On Sunday night, Denzel Washington has a chance to enter rarified air and win a third Oscar, something only Walter Brennan, Katharine Hepburn, Jack Nicholson, and Meryl Streep have accomplished. This would be for his role in “Fences,” an adaptation of the August Wilson play.
And that’s about it. All I know about the Academy Awards this year. Oh, a couple of other details; I’m aware of most of the films, even if I’m not sure what they’re up for. But the rest, no. And watching? Also no, I’m pretty sure.
The last time I watched the Oscars, I was in Austin and my son-in-law wanted to see it for some reason. I remember that it was vaguely entertaining, with maybe a surprise, but that’s sort of the point. For people who like movies – and that seems to be most of us – it feels as though the world has outpaced the Academy Awards. What used to be an industry back-patting, putting a period at the end of a season of cinema, has become a blip on screens that have a lot of blips.
I miss that. Those days, when I’d have seen most or all of the films, and I had favorites and it was just fun, right? It was an All-Star game, the best of the best, and it became a night I marked as one to wait for, to anticipate, to look forward to.
I remember the 1981 Academy Awards. I was working a swing shift schedule at a medical clinic, just me typing in a spare office, alone for the last few hours aside from the janitor. I was having transmission problems with my car, so I’d started riding a bike to work, only a few miles, and I left a little early that night, hoping to catch the last 90 minutes or so of the big show.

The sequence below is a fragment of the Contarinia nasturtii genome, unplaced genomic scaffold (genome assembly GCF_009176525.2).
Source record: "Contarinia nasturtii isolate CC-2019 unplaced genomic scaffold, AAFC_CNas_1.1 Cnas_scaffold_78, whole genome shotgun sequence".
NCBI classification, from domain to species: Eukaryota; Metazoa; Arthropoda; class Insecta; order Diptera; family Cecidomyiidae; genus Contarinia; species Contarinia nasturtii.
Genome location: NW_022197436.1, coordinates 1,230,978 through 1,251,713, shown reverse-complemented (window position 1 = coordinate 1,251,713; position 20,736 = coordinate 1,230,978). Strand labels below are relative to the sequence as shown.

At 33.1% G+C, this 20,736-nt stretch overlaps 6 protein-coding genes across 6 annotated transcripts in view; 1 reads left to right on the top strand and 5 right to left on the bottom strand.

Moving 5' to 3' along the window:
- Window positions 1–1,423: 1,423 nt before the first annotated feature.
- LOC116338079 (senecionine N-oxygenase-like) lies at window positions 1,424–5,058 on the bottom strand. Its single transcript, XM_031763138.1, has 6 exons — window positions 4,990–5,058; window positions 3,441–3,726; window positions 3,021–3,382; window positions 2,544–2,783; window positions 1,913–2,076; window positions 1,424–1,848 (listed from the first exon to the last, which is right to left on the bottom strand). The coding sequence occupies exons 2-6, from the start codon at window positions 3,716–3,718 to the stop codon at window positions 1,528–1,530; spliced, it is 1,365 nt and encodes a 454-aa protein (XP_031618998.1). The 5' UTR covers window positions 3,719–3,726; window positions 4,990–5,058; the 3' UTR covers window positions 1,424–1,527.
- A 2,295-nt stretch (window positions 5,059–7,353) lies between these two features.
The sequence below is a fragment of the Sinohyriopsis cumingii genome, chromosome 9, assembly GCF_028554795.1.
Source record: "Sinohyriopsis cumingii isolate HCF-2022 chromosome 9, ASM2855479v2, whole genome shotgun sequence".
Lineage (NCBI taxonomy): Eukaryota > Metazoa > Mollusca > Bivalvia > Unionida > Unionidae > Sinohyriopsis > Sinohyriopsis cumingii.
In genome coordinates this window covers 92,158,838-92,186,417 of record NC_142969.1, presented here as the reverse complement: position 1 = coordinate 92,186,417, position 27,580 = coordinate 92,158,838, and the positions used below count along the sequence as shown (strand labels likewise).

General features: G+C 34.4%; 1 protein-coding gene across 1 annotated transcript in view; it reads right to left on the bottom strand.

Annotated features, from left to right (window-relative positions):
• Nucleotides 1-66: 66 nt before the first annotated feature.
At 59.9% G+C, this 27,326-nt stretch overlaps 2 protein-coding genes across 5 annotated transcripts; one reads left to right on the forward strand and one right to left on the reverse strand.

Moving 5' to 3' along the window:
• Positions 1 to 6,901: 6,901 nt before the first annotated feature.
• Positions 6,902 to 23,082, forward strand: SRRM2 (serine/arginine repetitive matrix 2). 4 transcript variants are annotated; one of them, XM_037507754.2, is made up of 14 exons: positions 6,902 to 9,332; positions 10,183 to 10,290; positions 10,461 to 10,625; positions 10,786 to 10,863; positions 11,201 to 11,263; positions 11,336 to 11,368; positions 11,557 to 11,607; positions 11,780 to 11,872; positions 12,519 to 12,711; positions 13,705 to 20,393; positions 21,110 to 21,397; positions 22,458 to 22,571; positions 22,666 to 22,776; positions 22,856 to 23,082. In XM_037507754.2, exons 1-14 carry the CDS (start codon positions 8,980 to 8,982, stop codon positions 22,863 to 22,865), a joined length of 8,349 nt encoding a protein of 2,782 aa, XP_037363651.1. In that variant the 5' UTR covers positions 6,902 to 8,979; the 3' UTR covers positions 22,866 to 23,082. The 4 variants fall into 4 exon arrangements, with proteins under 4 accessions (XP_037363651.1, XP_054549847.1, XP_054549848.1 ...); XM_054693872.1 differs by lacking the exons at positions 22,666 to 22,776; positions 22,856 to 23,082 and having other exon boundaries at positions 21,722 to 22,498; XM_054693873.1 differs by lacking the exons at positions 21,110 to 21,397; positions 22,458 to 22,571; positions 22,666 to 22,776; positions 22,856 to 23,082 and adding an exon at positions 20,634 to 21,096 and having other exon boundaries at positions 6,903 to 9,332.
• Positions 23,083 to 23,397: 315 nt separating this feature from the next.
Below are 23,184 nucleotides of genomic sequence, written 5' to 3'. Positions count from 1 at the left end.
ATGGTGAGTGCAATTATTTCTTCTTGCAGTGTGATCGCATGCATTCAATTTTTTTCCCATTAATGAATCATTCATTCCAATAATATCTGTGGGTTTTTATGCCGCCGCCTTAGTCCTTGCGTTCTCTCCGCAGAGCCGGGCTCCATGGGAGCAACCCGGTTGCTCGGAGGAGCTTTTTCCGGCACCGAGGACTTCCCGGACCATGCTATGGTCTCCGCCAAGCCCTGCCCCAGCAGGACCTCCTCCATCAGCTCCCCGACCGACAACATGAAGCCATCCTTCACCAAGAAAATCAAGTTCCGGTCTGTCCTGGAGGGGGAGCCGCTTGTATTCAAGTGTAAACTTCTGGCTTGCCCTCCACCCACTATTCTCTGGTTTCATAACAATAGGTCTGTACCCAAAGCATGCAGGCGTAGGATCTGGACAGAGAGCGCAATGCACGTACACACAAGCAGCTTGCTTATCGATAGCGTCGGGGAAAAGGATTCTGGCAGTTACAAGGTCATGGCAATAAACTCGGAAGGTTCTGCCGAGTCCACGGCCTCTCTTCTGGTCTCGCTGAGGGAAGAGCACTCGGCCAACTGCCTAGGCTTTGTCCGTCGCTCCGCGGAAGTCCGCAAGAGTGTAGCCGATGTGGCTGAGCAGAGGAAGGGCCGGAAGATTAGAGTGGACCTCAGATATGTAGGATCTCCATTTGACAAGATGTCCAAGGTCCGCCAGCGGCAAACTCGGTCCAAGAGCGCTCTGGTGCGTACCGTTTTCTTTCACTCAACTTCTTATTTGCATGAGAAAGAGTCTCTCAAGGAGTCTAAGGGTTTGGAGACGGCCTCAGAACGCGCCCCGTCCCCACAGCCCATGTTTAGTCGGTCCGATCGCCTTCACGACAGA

There was no show, as it turned out. That afternoon, President Reagan had been shot. That alone is worthy of a head shake; I’d spent several hours being oblivious to a major news story. How is that even possible, I think now, but of course it was, and is. It’s just that I’d have to be on a plane or in, irony alert, a movie theater, or undergoing surgery. Really, I can’t imagine it.
So the world has changed in the past 36 years. Alert the media.
I don’t miss those days in any real sense. I was younger, for one thing, with fewer responsibilities than would come along soon. My wife and I went to the movies all the time, sometimes several times a week. Few interesting films escaped my butt in a seat, because there was an imperative that no longer exists: See it in the theater, or wait a few years for it to show up on network television, edited into a family- and commercial-friendly version.
This isn’t breaking news either, but I can’t help but reflect. We live in a world that is a logical extension of ideas and inventions and adaptations, but we were certainly not ready for it. Cable television begat video rentals begat streaming everything, although it wasn’t begatting as much as exploding.
And as I think about it now, 1981 might be a good touchstone year as far as the beginning of today. CNN had just gone up the year before. Video stores were already around, a niche service for a country in which maybe 10% of us owned VCRs. Alan Alda was doing commercials for IBM’s original PC. We could see what was coming, or some of it.
I would have looked forward to the rest, too, had I known. I just couldn’t have anticipated that what changed the world would also change me. I still watch movies. And I don’t miss the Oscars, not a bit. I just maybe miss missing, if that makes any sense. Good luck, Denzel.